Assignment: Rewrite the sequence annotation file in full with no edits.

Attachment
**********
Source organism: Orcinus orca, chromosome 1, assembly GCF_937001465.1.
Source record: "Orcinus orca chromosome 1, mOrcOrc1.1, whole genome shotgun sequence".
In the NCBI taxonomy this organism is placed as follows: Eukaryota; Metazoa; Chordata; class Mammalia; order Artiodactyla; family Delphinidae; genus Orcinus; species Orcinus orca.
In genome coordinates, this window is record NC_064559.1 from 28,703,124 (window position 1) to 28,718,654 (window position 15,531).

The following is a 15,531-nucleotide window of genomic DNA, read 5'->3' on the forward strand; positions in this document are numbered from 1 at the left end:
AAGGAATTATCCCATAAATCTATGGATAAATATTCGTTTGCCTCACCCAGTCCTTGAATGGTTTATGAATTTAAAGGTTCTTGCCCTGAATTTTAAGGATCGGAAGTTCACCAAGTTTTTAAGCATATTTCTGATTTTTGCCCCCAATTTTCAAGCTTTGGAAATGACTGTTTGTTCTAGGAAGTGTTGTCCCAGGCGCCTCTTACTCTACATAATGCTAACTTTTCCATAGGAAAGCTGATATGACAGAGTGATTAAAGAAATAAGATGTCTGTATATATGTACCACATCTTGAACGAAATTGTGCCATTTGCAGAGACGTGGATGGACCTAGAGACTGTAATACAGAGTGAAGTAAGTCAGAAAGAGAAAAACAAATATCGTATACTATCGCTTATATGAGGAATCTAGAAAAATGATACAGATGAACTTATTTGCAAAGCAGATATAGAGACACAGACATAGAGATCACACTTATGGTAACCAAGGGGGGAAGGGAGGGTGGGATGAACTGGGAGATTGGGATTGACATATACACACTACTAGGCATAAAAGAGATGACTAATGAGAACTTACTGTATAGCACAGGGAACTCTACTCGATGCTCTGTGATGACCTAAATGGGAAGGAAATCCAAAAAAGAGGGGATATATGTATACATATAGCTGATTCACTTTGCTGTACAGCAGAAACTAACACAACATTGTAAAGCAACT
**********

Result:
Source organism: Orcinus orca, chromosome 1, assembly GCF_937001465.1.
Source record: "Orcinus orca chromosome 1, mOrcOrc1.1, whole genome shotgun sequence".
In the NCBI taxonomy this organism is placed as follows: Eukaryota; Metazoa; Chordata; class Mammalia; order Artiodactyla; family Delphinidae; genus Orcinus; species Orcinus orca.
In genome coordinates, this window is record NC_064559.1 from 28,703,124 (window position 1) to 28,718,654 (window position 15,531).

The following is a 15,531-nucleotide window of genomic DNA, read 5'->3' on the forward strand; positions in this document are numbered from 1 at the left end:
AAGGAATTATCCCATAAATCTATGGATAAATATTCGTTTGCCTCACCCAGTCCTTGAATGGTTTATGAATTTAAAGGTTCTTGCCCTGAATTTTAAGGATCGGAAGTTCACCAAGTTTTTAAGCATATTTCTGATTTTTGCCCCCAATTTTCAAGCTTTGGAAATGACTGTTTGTTCTAGGAAGTGTTGTCCCAGGCGCCTCTTACTCTACATAATGCTAACTTTTCCATAGGAAAGCTGATATGACAGAGTGATTAAAGAAATAAGATGTCTGTATATATGTACCACATCTTGAACGAAATTGTGCCATTTGCAGAGACGTGGATGGACCTAGAGACTGTAATACAGAGTGAAGTAAGTCAGAAAGAGAAAAACAAATATCGTATACTATCGCTTATATGAGGAATCTAGAAAAATGATACAGATGAACTTATTTGCAAAGCAGATATAGAGACACAGACATAGAGATCACACTTATGGTAACCAAGGGGGGAAGGGAGGGTGGGATGAACTGGGAGATTGGGATTGACATATACACACTACTAGGCATAAAAGAGATGACTAATGAGAACTTACTGTATAGCACAGGGAACTCTACTCGATGCTCTGTGATGACCTAAATGGGAAGGAAATCCAAAAAAGAGGGGATATATGTATACATATAGCTGATTCACTTTGCTGTACAGCAGAAACTAACACAACATTGTAAAGCAACT